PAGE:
Colin McPhee | The Canadian Encyclopedia


Colin McPhee

McPhee, Colin (Carhart). Composer, ethnomusicologist, pianist, writer, b Montreal 15 Mar 1900, d Los Angeles 7 Jan 1964.

McPhee, Colin

McPhee, Colin (Carhart). Composer, ethnomusicologist, pianist, writer, b Montreal 15 Mar 1900, d Los Angeles 7 Jan 1964. He studied piano and composition with Gustav Strube at the Peabody Cons in Baltimore, Md, where he graduated in 1921, and then studied piano 1921-4 with Arthur Friedheim in Toronto. In May 1920 he had premiered his Concerto No. 1 for piano with the Peabody Orchestra in Baltimore. With the New SO (TSO) he performed his Concerto No. 2 15 Jan 1924 under the direction of Luigi von Kunits. Musical Canada (February 1924) called the work 'interesting, as it depicts very forcibly the modern spirit of youth - headstrong, heedless, at times quite unreasonable.' McPhee studied 1924-6 in Paris with Paul Le Flem (composition) and Isidor Philipp (piano). Also a pupil of Varèse in New York and a winner of two Guggenheim scholarships, he lived 1931-8 in Indonesia, particularly in Bali and Java. His studies of the music, dance, and theatre of these regions gained him international recognition as an authority on the subjects. They also influenced several of his symphonic and choral compositions. The rhythms and resonances of the gamelan orchestra are found particularly in Tabuh-Tabuhan, 'toccata for orchestra and two pianos' (1936), composed at the request of Carlos Chávez for the National Orchestra of Mexico. Frequently performed later, this work was part of the program of Canadian music conducted by Leopold Stokowski 16 Oct 1953 at Carnegie Hall. It won its composer the American Academy of Arts and Letters' Prize in 1954, and it was recorded in 1956 by the Eastman Rochester Orchestra under Howard Hanson (Mer MG-50103/SRI-75 116).

During World War II, McPhee was a musical adviser to the US Military Information Office; at the request of the United Nations he composed the music for three documentaries in the 1950s. In 1941, with Benjamin Britten at the second piano and Georges Barrère on flute, he recorded his Balinese Ceremonial Music (1938) on Schirmer records (three 78s). Among McPhee's other compositions may be cited Four Iroquois Dances for orchestra (1944), three symphonies (1930, 1957, 1960) for orchestra, Sea Shanty Suite (1929) for baritone, male choir, two pianos, and two sets of timpani. His Concerto for piano and wind octet (1928) was recorded by Grant Johannesen (1956, Col ML-5105/CRI SD-315), and also by members of the CBC Vancouver Chamber Orchestra and Linda Lee Thomas, together with his Nocturne (1958). The Nocturne also was recorded by the Hessian Radio SO under David Van Vactor (ca 1967, CRI USD-219), and the Symphony No. 2 was recorded by the Louisville Orchestra, with Robert Whitney conducting (1958, Louisville 592). The harpsichordist Sylvia Marlowe recorded Lagu Délem for Decca (1959, DL-710001). McPhee also composed the wartime song 'Arm, Canadians' (Whaley Royce 1917). Several of his works were published by Associated Music, Kalmus, Peters, and G. Schirmer, and his early Four Piano Sketches, Opus 1 were published in Toronto by the Empire Music and Travel Club (1916, reproduced in CMH, vol 6).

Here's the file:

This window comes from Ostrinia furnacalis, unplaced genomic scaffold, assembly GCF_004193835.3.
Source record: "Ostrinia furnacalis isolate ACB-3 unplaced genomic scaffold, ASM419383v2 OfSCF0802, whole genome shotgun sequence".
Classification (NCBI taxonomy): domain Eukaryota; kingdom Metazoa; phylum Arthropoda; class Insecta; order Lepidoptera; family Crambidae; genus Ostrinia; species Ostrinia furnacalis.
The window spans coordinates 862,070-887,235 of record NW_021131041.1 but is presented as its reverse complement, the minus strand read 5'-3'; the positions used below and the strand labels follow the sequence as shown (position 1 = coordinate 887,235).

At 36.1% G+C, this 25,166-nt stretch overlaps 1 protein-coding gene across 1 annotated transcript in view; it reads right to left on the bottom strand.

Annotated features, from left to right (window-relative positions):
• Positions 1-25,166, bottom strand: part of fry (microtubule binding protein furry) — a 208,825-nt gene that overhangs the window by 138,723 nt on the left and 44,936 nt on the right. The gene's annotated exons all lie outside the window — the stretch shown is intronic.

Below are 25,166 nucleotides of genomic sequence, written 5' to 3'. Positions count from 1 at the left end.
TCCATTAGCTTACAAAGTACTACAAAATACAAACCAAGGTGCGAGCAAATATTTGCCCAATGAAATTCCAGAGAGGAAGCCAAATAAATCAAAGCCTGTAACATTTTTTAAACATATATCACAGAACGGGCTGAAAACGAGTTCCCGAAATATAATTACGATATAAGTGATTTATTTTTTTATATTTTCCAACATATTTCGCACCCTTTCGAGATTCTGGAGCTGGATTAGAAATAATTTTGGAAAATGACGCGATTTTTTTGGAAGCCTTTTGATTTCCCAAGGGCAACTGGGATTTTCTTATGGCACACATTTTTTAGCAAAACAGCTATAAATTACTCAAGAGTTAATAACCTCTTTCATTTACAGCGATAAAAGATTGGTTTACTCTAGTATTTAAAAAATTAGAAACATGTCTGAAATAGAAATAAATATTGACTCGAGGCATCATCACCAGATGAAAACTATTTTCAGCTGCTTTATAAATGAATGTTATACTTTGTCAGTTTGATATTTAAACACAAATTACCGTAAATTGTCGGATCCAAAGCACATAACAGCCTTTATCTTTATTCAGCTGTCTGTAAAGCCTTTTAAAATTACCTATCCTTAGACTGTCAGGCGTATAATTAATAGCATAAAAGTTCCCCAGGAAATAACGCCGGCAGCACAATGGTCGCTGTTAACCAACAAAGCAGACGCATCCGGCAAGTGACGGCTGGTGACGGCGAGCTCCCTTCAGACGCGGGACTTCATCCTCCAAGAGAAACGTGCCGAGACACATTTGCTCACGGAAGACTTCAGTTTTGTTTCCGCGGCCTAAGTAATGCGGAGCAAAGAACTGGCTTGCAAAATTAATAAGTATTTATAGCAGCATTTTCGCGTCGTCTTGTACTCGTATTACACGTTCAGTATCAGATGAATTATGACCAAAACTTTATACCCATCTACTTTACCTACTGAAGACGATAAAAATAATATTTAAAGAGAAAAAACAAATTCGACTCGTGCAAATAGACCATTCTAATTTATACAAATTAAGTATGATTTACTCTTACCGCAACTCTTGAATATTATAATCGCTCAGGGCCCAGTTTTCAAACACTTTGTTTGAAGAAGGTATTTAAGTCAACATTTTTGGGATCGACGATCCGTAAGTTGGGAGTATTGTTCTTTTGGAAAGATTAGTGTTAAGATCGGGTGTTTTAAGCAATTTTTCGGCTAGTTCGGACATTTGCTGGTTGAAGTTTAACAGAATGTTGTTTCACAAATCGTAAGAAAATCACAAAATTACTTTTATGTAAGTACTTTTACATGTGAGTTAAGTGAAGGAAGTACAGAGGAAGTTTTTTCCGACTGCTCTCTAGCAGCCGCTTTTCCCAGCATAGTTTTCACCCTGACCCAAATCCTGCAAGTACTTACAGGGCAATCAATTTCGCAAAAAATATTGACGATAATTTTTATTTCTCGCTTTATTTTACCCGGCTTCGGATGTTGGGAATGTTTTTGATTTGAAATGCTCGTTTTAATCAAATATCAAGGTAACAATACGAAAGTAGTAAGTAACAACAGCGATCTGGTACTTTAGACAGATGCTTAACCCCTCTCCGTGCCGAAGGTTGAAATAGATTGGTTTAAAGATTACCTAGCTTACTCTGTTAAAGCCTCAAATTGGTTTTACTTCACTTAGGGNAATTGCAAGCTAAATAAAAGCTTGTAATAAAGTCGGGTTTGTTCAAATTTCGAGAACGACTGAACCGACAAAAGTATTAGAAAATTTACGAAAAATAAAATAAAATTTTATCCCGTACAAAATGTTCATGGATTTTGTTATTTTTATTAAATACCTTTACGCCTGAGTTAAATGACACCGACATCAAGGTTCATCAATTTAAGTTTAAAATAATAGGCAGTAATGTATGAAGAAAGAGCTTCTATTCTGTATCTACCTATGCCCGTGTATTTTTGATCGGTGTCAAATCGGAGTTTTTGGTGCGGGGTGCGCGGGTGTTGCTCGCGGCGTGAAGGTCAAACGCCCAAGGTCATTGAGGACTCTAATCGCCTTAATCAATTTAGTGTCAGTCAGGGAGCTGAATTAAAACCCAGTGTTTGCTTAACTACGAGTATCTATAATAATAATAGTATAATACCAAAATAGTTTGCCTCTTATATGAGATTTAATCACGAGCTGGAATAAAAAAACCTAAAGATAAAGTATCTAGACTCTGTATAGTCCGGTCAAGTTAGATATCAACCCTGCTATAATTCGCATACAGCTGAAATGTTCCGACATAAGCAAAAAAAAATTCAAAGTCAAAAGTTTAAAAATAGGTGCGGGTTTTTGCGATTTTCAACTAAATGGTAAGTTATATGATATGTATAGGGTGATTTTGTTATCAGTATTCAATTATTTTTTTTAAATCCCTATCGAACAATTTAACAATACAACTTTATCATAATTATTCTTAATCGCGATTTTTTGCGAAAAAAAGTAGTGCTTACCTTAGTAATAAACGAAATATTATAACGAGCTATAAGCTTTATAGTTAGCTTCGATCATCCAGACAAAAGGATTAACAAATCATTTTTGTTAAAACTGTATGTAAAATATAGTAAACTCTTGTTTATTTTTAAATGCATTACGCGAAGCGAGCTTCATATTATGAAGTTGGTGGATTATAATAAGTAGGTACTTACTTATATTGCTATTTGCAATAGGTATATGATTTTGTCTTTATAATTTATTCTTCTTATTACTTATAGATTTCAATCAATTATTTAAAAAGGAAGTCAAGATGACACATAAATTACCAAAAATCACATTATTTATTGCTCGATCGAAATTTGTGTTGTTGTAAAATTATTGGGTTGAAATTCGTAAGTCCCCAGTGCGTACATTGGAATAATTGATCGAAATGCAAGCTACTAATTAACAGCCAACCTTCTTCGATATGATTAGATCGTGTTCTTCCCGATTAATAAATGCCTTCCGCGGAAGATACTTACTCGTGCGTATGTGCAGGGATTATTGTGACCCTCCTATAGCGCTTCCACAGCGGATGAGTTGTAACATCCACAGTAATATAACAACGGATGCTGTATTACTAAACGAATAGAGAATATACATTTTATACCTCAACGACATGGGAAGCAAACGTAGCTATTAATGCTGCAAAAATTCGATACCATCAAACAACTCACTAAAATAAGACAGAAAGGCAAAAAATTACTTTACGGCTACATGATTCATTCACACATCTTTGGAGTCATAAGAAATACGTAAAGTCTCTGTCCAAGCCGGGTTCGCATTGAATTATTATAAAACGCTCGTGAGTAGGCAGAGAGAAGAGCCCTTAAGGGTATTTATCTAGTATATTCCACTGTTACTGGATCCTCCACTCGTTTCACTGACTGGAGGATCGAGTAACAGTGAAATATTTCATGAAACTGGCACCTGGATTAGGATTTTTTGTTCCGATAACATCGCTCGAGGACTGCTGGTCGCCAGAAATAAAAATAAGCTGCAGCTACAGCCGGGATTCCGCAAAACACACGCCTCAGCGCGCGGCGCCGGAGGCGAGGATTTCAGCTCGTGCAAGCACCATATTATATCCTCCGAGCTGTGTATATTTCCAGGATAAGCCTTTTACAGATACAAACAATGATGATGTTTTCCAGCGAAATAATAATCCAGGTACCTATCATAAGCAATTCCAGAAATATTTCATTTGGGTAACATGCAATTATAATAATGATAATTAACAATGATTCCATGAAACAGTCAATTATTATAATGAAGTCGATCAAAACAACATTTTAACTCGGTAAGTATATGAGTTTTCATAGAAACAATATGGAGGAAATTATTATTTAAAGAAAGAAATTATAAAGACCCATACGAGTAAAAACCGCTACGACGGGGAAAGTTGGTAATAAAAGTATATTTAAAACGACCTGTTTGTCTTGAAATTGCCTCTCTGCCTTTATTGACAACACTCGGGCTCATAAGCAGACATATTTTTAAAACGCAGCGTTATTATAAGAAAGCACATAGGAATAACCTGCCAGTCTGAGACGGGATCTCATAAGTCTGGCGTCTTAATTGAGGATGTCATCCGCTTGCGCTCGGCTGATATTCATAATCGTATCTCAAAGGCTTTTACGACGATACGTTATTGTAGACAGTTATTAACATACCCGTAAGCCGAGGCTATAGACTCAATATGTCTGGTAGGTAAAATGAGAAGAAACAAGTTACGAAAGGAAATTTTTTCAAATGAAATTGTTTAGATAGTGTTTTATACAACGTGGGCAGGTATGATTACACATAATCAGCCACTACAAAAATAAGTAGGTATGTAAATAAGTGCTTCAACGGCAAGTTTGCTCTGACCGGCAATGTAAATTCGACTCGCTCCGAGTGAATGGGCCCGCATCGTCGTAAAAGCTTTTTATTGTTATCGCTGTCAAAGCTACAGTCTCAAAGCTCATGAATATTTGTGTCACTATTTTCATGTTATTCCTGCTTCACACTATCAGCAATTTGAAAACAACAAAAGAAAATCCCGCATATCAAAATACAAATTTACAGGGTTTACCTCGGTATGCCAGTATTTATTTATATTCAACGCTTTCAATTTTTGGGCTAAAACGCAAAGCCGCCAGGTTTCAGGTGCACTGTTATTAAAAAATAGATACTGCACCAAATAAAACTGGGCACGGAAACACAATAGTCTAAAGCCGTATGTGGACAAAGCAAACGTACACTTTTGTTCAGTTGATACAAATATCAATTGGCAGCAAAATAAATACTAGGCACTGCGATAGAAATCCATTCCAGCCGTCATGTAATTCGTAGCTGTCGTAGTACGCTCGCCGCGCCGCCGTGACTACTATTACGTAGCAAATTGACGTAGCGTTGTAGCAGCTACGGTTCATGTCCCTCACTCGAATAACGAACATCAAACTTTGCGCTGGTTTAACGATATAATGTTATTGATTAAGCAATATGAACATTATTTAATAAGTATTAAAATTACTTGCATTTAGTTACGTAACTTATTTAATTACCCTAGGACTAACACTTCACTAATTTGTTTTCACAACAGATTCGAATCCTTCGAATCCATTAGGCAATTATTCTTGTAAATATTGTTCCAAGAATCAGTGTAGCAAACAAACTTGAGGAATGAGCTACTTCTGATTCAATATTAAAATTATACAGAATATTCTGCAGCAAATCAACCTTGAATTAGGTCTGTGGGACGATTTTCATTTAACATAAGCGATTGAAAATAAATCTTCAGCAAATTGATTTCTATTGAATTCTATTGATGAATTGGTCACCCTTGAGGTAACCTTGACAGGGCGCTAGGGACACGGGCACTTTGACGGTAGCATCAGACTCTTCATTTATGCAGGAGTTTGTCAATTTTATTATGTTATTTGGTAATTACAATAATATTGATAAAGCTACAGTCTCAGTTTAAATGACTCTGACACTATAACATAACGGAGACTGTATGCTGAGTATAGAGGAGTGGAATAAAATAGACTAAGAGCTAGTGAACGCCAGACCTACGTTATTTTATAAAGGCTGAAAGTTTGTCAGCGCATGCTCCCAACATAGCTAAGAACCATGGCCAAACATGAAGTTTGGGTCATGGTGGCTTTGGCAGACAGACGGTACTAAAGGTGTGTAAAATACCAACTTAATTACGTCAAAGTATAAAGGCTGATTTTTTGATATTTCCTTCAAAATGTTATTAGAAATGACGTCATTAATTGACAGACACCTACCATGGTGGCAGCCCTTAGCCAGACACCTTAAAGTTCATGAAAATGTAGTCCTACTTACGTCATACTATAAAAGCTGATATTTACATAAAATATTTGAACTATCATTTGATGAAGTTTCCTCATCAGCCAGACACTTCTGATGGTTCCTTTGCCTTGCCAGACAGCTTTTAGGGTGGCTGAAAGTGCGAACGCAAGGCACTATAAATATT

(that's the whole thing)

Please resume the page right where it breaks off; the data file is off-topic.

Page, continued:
As a writer, McPhee's publications include three works dealing with his years in Indonesia: A House in Bali (New York 1946, 1981), A Club of Small Men (New York 1947), and Music in Bali (New Haven 1957, New York 1976). He also reviewed compositions 1939-45 for Modern Music, the publication of the US League of Composers. He taught at various institutions including 1960-3 the University of California in Los Angeles. He was an affiliate of BMI. His papers are held at the New York Public Library and the University of California in Los Angeles.

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